“Arista positions the platform’s features and functionalities beyond the parameters of SD-WAN and coverage of traditional enterprise routing use cases, but it does SD-WAN, too, and many customers will be inclined to use it for that purpose. SD-WAN functionality was a gap in the Arista portfolio, and they address it with the release of this platform.”
Doug Gourlay, vice president and general manager of Arista’s Cloud Networking Software group wrote in a blog about the new package:
“Routed WAN networks, based on traditional federated routing protocols and usually manually configured via the CLI, are still the most predominant type of system in enterprise and carrier wide-area networks.”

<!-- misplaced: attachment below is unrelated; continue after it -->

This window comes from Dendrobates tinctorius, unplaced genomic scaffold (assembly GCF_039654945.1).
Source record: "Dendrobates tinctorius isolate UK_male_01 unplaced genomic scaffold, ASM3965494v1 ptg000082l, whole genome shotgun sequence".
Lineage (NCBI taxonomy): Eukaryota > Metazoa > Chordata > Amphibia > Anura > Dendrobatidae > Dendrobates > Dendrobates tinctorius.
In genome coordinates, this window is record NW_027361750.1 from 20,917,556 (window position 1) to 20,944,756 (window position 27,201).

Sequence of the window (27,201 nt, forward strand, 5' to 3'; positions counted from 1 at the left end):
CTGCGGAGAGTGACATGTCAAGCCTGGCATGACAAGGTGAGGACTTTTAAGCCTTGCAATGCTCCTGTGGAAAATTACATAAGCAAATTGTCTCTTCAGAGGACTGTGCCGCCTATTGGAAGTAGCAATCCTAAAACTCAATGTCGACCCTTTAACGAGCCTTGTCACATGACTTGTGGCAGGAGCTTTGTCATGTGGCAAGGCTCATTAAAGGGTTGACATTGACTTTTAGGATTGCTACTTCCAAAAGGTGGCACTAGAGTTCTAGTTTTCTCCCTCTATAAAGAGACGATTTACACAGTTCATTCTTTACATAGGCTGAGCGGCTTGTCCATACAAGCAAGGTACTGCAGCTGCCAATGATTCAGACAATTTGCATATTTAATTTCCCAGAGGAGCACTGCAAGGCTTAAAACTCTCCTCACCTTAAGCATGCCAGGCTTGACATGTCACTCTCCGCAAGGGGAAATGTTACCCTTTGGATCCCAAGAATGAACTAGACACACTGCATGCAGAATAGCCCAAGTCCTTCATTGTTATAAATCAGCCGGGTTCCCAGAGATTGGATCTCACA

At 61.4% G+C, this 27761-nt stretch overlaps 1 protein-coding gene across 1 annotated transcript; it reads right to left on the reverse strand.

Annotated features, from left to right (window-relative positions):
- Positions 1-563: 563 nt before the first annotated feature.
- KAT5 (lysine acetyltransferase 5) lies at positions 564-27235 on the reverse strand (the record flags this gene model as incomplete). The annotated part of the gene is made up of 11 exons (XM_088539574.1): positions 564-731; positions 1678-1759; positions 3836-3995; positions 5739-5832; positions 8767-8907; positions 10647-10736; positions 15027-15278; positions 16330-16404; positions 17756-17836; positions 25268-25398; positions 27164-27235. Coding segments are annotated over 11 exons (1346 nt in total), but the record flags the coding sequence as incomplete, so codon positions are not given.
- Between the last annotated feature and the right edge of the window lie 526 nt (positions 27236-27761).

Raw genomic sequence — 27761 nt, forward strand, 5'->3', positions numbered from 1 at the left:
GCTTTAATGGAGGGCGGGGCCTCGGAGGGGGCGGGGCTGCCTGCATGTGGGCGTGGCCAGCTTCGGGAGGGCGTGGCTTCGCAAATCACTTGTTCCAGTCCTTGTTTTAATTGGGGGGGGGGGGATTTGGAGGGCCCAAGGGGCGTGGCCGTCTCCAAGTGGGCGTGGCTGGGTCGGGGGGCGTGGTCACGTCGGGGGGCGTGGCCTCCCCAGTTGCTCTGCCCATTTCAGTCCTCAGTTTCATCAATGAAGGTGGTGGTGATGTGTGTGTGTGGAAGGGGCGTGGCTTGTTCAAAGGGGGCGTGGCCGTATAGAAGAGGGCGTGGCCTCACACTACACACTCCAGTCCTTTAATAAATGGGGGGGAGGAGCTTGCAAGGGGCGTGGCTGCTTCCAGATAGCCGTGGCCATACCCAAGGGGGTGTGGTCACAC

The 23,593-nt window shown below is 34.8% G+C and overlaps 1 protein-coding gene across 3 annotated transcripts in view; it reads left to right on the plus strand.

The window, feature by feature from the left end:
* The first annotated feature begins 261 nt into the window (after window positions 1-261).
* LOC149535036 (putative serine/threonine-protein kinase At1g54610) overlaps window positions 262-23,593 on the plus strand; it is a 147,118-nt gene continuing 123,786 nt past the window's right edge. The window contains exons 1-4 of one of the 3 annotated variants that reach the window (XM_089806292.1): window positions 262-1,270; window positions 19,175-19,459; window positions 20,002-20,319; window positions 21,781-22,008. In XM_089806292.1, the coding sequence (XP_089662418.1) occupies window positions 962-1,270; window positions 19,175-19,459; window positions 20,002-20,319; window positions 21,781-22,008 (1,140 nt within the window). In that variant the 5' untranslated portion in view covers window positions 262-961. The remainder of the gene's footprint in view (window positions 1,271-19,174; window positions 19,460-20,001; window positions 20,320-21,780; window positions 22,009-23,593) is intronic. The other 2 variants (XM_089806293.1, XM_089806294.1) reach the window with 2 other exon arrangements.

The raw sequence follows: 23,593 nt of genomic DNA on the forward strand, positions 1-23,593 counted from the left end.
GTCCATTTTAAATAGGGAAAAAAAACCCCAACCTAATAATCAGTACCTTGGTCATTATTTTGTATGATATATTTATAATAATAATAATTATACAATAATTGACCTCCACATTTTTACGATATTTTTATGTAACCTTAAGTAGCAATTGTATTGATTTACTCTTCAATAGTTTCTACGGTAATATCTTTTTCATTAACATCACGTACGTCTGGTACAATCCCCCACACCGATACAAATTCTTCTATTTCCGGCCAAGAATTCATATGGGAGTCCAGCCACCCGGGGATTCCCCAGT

“Traditional WAN and SD-WAN architectures are often monolithic solutions that do not extend visibility or operational consistency into the campus, data-center, and cloud environment,” Gourlay stated. “Many SD-WAN vendors developed highly proprietary technologies that locked clients into their systems and made troubleshooting difficult.”
“We took this feedback and client need to heart and developed an IP-based path-computation capability into CloudVision Pathfinder that enables automated provisioning, self-healing, dynamic pathing, and traffic engineering not only for critical sites back to aggregation systems but also between the core, aggregation, cloud, and transit hub environments.”
Modern WAN Management, Provisioning, and Optimization: